Dissertation Defense: Shubha Prasad
Candidate Name: Shubha Kamala Prasad
Advisor: Irfan Nooruddin, Ph.D.
Title: State (In)security: The Impact of Insurgencies on Economic Integration
Why do we witness divergent levels of economic integration around the world? Predominant explanations focus on the dampening effect of inter-state conflict on integration. However, internal security considerations have received little attention. I hypothesize that states dealing with domestic insurgencies are less likely to pursue economic integration strategies. If a state’s sovereignty is challenged from within, then the state will be reluctant to give up its sovereign power internationally through institutions like trade agreements.
My argument is that states suffer from sovereign insecurity along three dimensions when considering economic integration: material infrastructure, policy restrictions, and precedent setting. Materially, states will be reluctant to integrate when dealing with insurgencies because integration involves setting up infrastructure on the ground to facilitate the free movement of goods (and often people), which insurgents can use to their advantage. Economic integration also involves the state diluting its sovereign rights. States agree to let go of their decision-making power on certain issues that enable integration, which means they lose control of policy-making. Finally, the state will not wish to send a signal to domestic audiences that implies its willingness to cede sovereignty in certain circumstances since this might set a precedent to negotiate sovereignty in other circumstances.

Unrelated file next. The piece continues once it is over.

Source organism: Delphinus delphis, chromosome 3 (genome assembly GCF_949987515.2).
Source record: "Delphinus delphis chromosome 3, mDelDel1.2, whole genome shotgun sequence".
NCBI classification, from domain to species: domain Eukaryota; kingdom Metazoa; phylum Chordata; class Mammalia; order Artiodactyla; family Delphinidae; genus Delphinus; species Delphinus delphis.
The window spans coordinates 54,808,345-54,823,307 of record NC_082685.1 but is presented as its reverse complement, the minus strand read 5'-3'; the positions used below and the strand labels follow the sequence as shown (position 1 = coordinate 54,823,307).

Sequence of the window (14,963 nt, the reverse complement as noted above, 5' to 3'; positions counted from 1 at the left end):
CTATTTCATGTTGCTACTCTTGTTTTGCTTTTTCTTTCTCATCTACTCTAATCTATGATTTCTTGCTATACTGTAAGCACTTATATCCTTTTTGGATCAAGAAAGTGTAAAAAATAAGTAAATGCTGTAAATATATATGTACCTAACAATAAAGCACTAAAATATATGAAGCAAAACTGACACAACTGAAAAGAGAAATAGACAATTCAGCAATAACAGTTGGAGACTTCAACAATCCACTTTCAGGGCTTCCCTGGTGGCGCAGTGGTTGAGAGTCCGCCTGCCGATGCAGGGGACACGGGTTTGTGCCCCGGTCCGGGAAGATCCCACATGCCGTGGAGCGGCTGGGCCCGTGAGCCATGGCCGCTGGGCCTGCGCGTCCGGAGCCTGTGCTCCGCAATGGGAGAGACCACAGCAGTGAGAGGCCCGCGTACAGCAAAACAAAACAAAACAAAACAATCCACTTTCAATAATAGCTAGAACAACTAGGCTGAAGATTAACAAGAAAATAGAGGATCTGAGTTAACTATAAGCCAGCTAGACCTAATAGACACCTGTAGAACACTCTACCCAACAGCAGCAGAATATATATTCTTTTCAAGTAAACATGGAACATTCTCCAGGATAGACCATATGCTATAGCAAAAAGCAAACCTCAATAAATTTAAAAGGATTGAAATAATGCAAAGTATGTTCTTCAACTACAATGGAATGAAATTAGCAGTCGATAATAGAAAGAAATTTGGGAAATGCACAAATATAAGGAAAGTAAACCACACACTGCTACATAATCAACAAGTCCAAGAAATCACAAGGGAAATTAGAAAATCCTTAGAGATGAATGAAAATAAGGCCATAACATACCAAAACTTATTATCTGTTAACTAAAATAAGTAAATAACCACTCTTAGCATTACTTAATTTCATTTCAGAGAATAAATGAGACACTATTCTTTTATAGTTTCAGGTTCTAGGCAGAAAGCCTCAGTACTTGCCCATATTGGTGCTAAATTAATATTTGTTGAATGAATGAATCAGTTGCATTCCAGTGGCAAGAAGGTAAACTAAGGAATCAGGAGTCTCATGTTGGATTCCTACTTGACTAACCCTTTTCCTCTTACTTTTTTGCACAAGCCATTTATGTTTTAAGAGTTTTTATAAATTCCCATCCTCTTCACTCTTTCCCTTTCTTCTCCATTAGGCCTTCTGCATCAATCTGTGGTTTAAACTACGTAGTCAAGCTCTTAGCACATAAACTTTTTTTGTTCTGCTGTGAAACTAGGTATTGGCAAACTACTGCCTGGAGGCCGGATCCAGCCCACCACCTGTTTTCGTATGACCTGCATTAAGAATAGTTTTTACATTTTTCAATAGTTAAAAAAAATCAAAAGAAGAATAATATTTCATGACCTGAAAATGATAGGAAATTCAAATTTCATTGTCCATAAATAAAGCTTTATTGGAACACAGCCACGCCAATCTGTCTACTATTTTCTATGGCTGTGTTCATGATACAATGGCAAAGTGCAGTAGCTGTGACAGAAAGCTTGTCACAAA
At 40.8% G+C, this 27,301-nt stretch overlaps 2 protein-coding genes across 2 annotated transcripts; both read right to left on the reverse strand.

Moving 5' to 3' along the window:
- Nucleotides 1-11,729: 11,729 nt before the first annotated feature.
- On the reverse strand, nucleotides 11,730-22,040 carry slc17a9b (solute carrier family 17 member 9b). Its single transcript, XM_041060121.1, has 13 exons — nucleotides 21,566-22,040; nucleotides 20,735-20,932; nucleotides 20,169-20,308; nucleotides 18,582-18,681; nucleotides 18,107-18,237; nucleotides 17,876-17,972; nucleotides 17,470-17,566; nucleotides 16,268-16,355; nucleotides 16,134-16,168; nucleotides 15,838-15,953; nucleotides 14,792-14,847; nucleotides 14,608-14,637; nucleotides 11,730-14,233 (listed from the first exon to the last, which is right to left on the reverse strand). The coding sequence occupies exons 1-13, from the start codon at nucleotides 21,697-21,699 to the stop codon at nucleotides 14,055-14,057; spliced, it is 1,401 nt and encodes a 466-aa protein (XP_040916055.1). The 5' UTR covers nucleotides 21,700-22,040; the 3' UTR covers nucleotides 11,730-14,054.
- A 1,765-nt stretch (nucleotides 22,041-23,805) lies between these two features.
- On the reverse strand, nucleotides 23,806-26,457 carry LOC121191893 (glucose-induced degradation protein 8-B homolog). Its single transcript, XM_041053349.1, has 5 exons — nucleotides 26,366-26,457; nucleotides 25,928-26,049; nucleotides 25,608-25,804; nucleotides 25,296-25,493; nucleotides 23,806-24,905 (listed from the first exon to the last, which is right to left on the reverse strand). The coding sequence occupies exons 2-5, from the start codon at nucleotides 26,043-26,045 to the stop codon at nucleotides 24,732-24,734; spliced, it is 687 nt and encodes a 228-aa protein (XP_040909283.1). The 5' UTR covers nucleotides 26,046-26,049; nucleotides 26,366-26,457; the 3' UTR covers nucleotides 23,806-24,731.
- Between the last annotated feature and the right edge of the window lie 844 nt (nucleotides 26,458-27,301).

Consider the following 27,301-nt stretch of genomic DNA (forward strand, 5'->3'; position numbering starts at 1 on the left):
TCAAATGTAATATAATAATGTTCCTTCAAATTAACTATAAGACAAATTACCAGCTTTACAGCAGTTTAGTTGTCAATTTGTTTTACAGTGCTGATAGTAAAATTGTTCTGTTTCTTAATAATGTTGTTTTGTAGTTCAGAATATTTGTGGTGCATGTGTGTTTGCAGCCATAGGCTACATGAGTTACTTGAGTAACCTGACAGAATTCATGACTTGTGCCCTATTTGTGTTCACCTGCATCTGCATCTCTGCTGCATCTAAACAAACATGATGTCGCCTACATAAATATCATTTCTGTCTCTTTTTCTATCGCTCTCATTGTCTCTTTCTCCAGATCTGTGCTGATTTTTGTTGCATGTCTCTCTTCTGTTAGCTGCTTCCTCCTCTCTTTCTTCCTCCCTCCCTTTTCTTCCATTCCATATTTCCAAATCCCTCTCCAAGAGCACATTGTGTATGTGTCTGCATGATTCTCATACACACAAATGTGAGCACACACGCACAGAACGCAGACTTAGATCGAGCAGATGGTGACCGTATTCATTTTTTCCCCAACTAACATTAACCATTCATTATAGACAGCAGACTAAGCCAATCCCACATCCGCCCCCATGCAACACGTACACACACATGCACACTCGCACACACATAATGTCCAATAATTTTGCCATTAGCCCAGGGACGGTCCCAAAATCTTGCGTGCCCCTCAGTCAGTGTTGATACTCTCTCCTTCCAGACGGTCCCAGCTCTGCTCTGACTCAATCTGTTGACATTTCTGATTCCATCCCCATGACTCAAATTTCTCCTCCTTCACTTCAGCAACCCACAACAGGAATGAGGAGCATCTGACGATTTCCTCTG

A multi-method research design provides evidence of this negative relationship be- tween insurgencies and the depth of economic integration. Quantitative models using cross-national data on economic integration depth show lower levels of integration for insurgency-ridden states. I trace the causal mechanism with a case study of India that includes original archival and interview data collected during fieldwork. My research highlights the under-explored unintended negative economic externalities of substate conflict.